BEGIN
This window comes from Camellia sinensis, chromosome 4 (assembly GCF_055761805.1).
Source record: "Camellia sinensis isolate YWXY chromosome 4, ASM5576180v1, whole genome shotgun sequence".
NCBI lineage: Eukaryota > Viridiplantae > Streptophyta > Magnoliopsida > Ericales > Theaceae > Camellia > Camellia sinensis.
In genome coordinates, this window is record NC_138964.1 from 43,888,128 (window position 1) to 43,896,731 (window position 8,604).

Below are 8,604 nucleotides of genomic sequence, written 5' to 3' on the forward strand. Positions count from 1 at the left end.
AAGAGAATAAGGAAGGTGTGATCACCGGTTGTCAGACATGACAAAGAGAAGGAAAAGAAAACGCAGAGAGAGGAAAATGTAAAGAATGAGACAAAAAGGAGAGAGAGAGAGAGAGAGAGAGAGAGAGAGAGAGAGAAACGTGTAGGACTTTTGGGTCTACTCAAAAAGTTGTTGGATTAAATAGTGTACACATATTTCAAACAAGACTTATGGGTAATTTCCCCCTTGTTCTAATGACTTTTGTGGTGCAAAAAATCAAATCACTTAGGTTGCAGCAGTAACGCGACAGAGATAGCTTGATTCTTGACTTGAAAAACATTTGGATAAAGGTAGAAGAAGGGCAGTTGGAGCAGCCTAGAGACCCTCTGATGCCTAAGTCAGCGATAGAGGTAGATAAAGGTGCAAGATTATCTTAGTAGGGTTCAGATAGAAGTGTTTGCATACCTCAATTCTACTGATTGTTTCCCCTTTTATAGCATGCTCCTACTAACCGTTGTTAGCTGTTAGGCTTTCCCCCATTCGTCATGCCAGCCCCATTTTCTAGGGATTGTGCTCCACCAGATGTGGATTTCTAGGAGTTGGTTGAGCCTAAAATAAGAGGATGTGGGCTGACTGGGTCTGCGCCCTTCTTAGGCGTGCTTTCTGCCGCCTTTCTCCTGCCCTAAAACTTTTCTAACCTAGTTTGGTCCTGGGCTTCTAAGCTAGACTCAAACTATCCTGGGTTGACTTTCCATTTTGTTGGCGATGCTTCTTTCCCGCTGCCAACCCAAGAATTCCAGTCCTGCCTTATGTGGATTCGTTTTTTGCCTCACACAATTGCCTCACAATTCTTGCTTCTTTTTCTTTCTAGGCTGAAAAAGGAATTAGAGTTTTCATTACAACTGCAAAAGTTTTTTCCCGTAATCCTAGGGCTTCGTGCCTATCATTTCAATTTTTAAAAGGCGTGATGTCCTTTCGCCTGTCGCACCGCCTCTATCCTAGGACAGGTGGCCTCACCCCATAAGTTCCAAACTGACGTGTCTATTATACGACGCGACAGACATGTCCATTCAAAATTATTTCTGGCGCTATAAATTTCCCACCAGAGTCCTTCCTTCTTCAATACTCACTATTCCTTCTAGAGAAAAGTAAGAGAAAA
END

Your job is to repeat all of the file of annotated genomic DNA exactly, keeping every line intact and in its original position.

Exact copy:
This window comes from Camellia sinensis, chromosome 4 (assembly GCF_055761805.1).
Source record: "Camellia sinensis isolate YWXY chromosome 4, ASM5576180v1, whole genome shotgun sequence".
NCBI lineage: Eukaryota > Viridiplantae > Streptophyta > Magnoliopsida > Ericales > Theaceae > Camellia > Camellia sinensis.
In genome coordinates, this window is record NC_138964.1 from 43,888,128 (window position 1) to 43,896,731 (window position 8,604).

Below are 8,604 nucleotides of genomic sequence, written 5' to 3' on the forward strand. Positions count from 1 at the left end.
AAGAGAATAAGGAAGGTGTGATCACCGGTTGTCAGACATGACAAAGAGAAGGAAAAGAAAACGCAGAGAGAGGAAAATGTAAAGAATGAGACAAAAAGGAGAGAGAGAGAGAGAGAGAGAGAGAGAGAGAGAGAGAAACGTGTAGGACTTTTGGGTCTACTCAAAAAGTTGTTGGATTAAATAGTGTACACATATTTCAAACAAGACTTATGGGTAATTTCCCCCTTGTTCTAATGACTTTTGTGGTGCAAAAAATCAAATCACTTAGGTTGCAGCAGTAACGCGACAGAGATAGCTTGATTCTTGACTTGAAAAACATTTGGATAAAGGTAGAAGAAGGGCAGTTGGAGCAGCCTAGAGACCCTCTGATGCCTAAGTCAGCGATAGAGGTAGATAAAGGTGCAAGATTATCTTAGTAGGGTTCAGATAGAAGTGTTTGCATACCTCAATTCTACTGATTGTTTCCCCTTTTATAGCATGCTCCTACTAACCGTTGTTAGCTGTTAGGCTTTCCCCCATTCGTCATGCCAGCCCCATTTTCTAGGGATTGTGCTCCACCAGATGTGGATTTCTAGGAGTTGGTTGAGCCTAAAATAAGAGGATGTGGGCTGACTGGGTCTGCGCCCTTCTTAGGCGTGCTTTCTGCCGCCTTTCTCCTGCCCTAAAACTTTTCTAACCTAGTTTGGTCCTGGGCTTCTAAGCTAGACTCAAACTATCCTGGGTTGACTTTCCATTTTGTTGGCGATGCTTCTTTCCCGCTGCCAACCCAAGAATTCCAGTCCTGCCTTATGTGGATTCGTTTTTTGCCTCACACAATTGCCTCACAATTCTTGCTTCTTTTTCTTTCTAGGCTGAAAAAGGAATTAGAGTTTTCATTACAACTGCAAAAGTTTTTTCCCGTAATCCTAGGGCTTCGTGCCTATCATTTCAATTTTTAAAAGGCGTGATGTCCTTTCGCCTGTCGCACCGCCTCTATCCTAGGACAGGTGGCCTCACCCCATAAGTTCCAAACTGACGTGTCTATTATACGACGCGACAGACATGTCCATTCAAAATTATTTCTGGCGCTATAAATTTCCCACCAGAGTCCTTCCTTCTTCAATACTCACTATTCCTTCTAGAGAAAAGTAAGAGAAAA